Large Animal Urgent Care
Horses • Cattle • Goats • Sheep • llamas • Pigs • Cervids
Call: (507) 233-2520
Emergency Veterinary Services for Large Animals
If your animal is showing any symptoms or behaviors which are concerning you, contact New Ulm Regional Veterinary Center right away for ambulatory services.
Steps to Take In An Emergency
If your horse, goat, cow or other large animal is experiencing a veterinary emergency, follow the steps below.
- Call Us - Emergency care for large animals is offered 24/7, 365 days a year. Call us as soon as you detect an emergency situation and we will send our vets to your farm for diagnosis and treatment.
- Follow Instructions Provided - You may be provided instructions to help you apply first aid or make your animal as comfortable as possible. Make sure you follow these instructions as carefully as possible.
- Remain Calm - Remain calm and be extra careful around your animal. When an animal is in pain they often react negatively towards anyone trying to help. Do not put yourself at risk!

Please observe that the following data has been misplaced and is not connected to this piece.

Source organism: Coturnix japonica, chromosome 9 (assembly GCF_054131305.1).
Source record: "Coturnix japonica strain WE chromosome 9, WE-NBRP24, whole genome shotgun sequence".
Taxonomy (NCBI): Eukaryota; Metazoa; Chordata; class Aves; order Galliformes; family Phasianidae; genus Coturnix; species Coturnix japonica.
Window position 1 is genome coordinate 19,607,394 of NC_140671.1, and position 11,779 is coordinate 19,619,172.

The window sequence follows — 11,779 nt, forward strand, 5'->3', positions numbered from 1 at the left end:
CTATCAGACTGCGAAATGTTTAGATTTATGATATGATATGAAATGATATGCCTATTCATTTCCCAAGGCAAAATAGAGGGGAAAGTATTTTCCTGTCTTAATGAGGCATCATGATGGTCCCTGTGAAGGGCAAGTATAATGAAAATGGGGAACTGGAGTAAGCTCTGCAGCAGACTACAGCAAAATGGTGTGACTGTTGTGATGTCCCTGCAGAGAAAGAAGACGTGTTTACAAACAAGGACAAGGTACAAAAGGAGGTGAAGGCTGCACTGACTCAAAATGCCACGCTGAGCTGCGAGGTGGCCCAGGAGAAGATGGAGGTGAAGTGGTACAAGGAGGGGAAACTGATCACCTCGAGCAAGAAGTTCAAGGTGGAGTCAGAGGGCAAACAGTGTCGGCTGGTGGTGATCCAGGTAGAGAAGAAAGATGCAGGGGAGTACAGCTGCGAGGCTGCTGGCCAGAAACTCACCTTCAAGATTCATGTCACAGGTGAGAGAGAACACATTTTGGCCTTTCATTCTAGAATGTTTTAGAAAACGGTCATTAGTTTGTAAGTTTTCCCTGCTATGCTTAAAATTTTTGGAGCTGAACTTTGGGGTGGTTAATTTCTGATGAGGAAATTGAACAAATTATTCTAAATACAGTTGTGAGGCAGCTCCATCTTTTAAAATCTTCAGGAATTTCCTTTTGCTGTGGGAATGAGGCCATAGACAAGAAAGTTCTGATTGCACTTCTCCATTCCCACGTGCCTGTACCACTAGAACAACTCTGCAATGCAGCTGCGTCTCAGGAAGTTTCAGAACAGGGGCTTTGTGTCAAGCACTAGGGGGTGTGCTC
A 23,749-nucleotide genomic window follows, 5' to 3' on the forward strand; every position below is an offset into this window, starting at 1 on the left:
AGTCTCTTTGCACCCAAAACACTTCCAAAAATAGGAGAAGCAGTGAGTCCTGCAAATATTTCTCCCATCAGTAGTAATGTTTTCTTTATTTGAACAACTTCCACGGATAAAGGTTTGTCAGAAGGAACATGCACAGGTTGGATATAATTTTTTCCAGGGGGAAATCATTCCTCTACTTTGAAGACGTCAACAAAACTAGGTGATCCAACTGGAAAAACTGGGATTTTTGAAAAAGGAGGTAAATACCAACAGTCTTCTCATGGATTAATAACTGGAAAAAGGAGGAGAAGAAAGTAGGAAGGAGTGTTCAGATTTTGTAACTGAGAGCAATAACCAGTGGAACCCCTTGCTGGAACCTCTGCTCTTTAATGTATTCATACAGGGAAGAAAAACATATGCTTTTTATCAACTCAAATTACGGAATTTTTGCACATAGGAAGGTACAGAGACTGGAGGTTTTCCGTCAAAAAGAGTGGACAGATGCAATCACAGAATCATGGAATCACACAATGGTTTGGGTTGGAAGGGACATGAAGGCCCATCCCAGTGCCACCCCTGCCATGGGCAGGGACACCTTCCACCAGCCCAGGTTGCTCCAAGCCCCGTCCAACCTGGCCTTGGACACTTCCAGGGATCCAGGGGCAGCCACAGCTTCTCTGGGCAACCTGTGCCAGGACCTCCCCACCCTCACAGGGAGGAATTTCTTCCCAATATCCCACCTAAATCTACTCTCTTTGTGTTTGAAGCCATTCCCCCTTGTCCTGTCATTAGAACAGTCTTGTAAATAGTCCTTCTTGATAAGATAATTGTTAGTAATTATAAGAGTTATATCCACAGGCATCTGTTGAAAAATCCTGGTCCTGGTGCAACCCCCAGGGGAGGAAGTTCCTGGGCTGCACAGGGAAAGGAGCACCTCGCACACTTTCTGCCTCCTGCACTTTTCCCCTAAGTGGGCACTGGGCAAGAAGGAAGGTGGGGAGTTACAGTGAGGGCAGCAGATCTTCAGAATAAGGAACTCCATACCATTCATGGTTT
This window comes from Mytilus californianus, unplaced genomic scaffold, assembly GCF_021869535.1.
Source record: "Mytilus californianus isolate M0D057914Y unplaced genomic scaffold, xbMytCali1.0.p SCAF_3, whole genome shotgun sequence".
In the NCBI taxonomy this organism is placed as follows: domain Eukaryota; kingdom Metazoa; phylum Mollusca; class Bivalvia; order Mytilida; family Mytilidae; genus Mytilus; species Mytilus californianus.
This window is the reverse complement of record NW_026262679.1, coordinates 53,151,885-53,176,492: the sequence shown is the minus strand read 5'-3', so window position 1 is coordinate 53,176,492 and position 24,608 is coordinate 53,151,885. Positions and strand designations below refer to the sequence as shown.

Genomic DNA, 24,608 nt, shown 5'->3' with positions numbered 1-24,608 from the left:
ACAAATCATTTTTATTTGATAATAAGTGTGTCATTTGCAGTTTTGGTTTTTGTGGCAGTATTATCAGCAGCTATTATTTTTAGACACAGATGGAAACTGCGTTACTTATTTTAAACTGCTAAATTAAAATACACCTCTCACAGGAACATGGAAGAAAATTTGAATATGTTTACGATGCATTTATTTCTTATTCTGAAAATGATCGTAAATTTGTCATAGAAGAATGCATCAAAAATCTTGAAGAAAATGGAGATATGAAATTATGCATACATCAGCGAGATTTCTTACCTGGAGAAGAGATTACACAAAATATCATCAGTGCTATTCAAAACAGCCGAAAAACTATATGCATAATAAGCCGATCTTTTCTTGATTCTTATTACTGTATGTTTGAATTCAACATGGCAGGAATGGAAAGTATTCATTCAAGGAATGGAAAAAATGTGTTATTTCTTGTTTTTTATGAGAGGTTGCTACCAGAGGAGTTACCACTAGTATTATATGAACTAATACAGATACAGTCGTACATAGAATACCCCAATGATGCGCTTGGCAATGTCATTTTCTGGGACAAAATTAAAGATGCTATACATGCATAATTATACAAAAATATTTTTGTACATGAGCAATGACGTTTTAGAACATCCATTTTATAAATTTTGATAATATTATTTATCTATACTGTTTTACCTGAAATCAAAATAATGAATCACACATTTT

Large Animal Emergency Care FAQs
Read through some of the most frequently asked questions below in order to learn more about large animal emergency services at New Ulm Regional Veterinary Center.
- Do you provide after hours-emergency care for large animals?
Yes, our on-call veterinarians are available 24/7 to provide emergency care for large animals.
If your large animal requires urgent care please call: (507) 233-2520.
- When is your clinic open for large animal emergencies?
Our veterinarians see emergencies for large animals like horses, goats, cattle, sheep, llamas, and pigs 24/7/365.
- What situations require emergency veterinary care?
The following situations are examples of emergencies that require immediate care:
- Signs of colic in any large animal
- Neurological signs such as seizures and/or staggering
- Rectal, vaginal, or uterine prolapse
- Any concerns about a pregnant animal
- Severe bleeding or bleeding that doesn't stop
- Obvious signs of pain or extreme anxiety
- Choking, difficulty breathing, or continuous coughing/gagging
- Fractured bones or severe lameness
- Bleeding from nose, mouth, rectum, or blood in the urine
- Inability to urinate or pass feces, or pain associated with urinating or passing feces
- Heat stress or heatstroke
- How long will we have to wait to see the vet?
Our New Ulm veterinary center is just like a human doctor's office—it can be unpredictable and you may have to wait.
We cannot predict what cases we will see and when we will be needed. Once you call us, we will prioritize emergency cases.